The what and how on sunscreen and mosquito repellent use
Written by Sadie Wirthlin
With the summer season in full swing, many people are getting outside and enjoying the heat. Warm weather often calls for pool days and campfire nights. There is a lot to do during this wonderful time of year, but with it comes the responsibility to protect your body from things like sunburn and mosquitos. This protection is especially needed for young children, and recent research provides the best guidelines.
If you are a parent, you may know how important it is to shield your young children from the sun and lather on the sunscreen. There have also been several questions about using bug repellant to protect against the recent warnings against mosquito-borne viruses. While both sunscreen and bug repellant may help provide protection, there is one thing to be cautious about before applying them: chemicals. Young children and babies have more permeable skin than adults, and their bodies may be less equipped to absorb the chemicals found in sunscreen and bug repellent. Dermatologists say that it is definitely important to protect the skin, but parents might want to be aware of how much is being applied. Although more studies need to be done on this topic, here are some of the most recent guidelines.
Babies under 6 months:
The FDA and American Academy of Pediatrics recommend keeping babies that are under 6 months out of the direct sunlight. Use shade, protective clothing and sun hats instead of relying on sunscreen. Babies are also at a higher risk of heat dehydration, so make sure they are getting enough water and wetting their diapers regularly. As far as keeping the bugs away, netting and screens are recommended over insect repellant.
Children 2 and under:
Avoid the peak hours of sun exposure, between 10 a.m. and 2 p.m. Specialists know this is not always ideal, so protective clothing is the first rule of thumb in this age group; the most effective clothes are dark colors and tightly woven fabrics. With mosquitoes, try applying bug repellent on clothing, and use it sparingly. Due to toxicity, buy a repellent that is picaridin-based, avoid eye and mouth contact and wash it off the skin when coming back inside.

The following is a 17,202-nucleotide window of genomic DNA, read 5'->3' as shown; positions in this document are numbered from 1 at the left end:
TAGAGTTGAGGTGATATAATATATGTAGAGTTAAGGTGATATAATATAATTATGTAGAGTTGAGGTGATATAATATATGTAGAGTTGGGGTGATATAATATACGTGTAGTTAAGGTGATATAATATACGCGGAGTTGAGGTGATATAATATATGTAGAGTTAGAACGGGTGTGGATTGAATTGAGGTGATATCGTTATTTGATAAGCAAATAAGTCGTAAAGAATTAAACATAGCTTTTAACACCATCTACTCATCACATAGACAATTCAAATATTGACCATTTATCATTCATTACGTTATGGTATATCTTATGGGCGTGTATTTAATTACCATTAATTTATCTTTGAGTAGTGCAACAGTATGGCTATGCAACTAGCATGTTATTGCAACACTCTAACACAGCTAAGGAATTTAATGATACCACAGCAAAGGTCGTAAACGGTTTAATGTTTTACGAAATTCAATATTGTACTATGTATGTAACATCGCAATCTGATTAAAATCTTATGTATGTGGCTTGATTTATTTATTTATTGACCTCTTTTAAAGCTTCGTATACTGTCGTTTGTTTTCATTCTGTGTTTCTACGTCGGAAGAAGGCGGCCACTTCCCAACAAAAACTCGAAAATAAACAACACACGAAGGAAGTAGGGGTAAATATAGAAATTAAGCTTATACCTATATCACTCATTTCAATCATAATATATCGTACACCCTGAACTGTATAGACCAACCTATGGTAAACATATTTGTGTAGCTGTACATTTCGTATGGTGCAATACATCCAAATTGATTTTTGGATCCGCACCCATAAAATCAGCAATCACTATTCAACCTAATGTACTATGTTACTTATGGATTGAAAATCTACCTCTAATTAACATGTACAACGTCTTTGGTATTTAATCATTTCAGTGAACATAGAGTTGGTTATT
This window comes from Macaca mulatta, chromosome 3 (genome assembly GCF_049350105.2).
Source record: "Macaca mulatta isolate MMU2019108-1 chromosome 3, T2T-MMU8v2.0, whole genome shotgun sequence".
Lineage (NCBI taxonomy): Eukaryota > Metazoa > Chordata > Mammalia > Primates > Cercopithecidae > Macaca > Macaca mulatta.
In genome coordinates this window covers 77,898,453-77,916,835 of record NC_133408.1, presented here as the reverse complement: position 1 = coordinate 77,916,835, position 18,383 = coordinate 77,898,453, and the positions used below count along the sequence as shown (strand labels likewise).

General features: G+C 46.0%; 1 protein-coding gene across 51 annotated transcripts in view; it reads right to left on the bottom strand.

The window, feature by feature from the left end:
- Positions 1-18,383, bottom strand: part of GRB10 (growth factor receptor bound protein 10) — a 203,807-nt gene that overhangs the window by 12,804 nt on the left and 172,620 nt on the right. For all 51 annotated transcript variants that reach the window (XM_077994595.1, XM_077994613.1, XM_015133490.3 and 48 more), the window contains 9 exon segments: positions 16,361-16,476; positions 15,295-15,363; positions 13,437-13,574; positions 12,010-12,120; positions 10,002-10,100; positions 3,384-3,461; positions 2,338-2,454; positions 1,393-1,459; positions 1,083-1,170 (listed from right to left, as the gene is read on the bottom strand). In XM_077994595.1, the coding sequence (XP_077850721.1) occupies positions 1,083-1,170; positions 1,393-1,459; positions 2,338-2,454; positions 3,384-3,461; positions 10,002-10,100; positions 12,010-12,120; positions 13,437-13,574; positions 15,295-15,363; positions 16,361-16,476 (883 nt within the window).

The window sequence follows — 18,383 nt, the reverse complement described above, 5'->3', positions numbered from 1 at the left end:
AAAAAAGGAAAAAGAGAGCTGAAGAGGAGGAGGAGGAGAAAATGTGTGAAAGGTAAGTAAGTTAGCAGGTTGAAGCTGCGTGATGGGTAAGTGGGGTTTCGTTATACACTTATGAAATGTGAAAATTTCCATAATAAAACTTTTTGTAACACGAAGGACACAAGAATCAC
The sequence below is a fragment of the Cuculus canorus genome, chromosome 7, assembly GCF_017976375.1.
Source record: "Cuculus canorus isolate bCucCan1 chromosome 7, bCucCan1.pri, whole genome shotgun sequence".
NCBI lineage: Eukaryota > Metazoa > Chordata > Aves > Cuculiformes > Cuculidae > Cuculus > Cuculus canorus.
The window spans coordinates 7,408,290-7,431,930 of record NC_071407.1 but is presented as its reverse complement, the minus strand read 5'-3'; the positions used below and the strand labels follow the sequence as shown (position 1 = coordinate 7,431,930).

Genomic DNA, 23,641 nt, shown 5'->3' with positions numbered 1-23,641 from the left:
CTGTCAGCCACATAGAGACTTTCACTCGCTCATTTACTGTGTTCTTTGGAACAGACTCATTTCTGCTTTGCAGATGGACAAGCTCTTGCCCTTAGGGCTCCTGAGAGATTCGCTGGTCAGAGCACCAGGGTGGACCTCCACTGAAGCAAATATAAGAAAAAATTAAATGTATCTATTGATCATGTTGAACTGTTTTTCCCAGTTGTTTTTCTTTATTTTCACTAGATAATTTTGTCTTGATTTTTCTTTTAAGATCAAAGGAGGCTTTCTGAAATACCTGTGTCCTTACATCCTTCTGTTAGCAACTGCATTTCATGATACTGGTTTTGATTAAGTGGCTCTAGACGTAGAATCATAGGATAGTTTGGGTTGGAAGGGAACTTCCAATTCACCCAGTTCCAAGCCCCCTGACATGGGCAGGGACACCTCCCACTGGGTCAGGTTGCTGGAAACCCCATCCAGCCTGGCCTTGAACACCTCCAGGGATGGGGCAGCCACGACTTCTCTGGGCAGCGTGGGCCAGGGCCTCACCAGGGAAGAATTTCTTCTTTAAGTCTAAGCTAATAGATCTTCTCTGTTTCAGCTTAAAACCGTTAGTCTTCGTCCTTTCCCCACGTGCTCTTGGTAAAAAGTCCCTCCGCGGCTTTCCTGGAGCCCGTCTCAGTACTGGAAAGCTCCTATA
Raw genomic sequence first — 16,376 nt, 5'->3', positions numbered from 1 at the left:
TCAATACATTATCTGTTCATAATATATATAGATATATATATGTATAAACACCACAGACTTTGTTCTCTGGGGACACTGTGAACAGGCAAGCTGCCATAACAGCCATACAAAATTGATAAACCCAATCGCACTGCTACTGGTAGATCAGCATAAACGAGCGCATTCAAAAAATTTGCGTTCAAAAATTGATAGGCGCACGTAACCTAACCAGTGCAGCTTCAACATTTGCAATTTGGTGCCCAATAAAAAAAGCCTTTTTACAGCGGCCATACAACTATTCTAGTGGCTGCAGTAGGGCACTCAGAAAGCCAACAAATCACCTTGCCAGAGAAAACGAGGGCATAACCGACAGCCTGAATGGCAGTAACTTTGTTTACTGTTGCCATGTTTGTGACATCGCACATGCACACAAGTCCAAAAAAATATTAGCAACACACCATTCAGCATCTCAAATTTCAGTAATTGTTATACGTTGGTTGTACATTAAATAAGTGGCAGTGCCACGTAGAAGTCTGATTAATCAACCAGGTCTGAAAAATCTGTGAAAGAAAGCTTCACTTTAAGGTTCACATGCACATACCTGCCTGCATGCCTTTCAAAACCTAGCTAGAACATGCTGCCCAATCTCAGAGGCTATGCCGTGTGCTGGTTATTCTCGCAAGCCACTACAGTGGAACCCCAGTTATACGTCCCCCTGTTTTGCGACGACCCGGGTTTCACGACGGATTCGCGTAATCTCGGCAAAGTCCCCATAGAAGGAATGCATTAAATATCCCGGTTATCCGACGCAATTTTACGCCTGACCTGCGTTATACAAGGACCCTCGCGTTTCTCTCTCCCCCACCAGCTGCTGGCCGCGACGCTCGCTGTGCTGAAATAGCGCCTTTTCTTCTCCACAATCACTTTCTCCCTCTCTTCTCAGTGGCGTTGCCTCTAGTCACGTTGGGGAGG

Children 2 to 12:
When it comes to sunscreen, know that there is no such thing as “waterproof.” Instead, for children from ages 2 to 12, parents should look for products with 30 SPF or higher and are labeled as “water resistant.” Sunscreens with physical blockers are safer for children because they are less likely to be absorbed through the skin. With this in mind, seek out products with titanium or zinc as the active ingredient. A child’s cupped hand is a good guide for how much sunscreen should be applied, and reapplication should take place every 2 hours. Bug repellent for this age group is the same as children 2 and under.
Product Guide: Mosquito Repellents For Kids
Para Kito makes a wrist band built to hold their mosquito-repelling tablet. The tablet contains a combination of oils including citronella, rosemary, geranium, mint, peppermint and more, all of which are natural bug repellents. Try the version designed specifically for kids (see image).
Sawyer Picaridin (Fisherman’s Formula): $9 for 4 oz.
Honest Co. Bug Spray: $13 for 4 oz.
BabyGanics Shoo Fly Deet Free Bug Spray: $10 for 6 oz.
All Terrain – Kids Herbal Armor: $8.50 for 3 oz.
Make your own: Fill a small bottle with olive oil. Add a few drops of peppermint oil. Shake, and apply to the skin. Some claim that other oils will also work, like lemon, lavender, eucalyptus, thyme, geranium, clove, sage, cinnamon, and rosemary.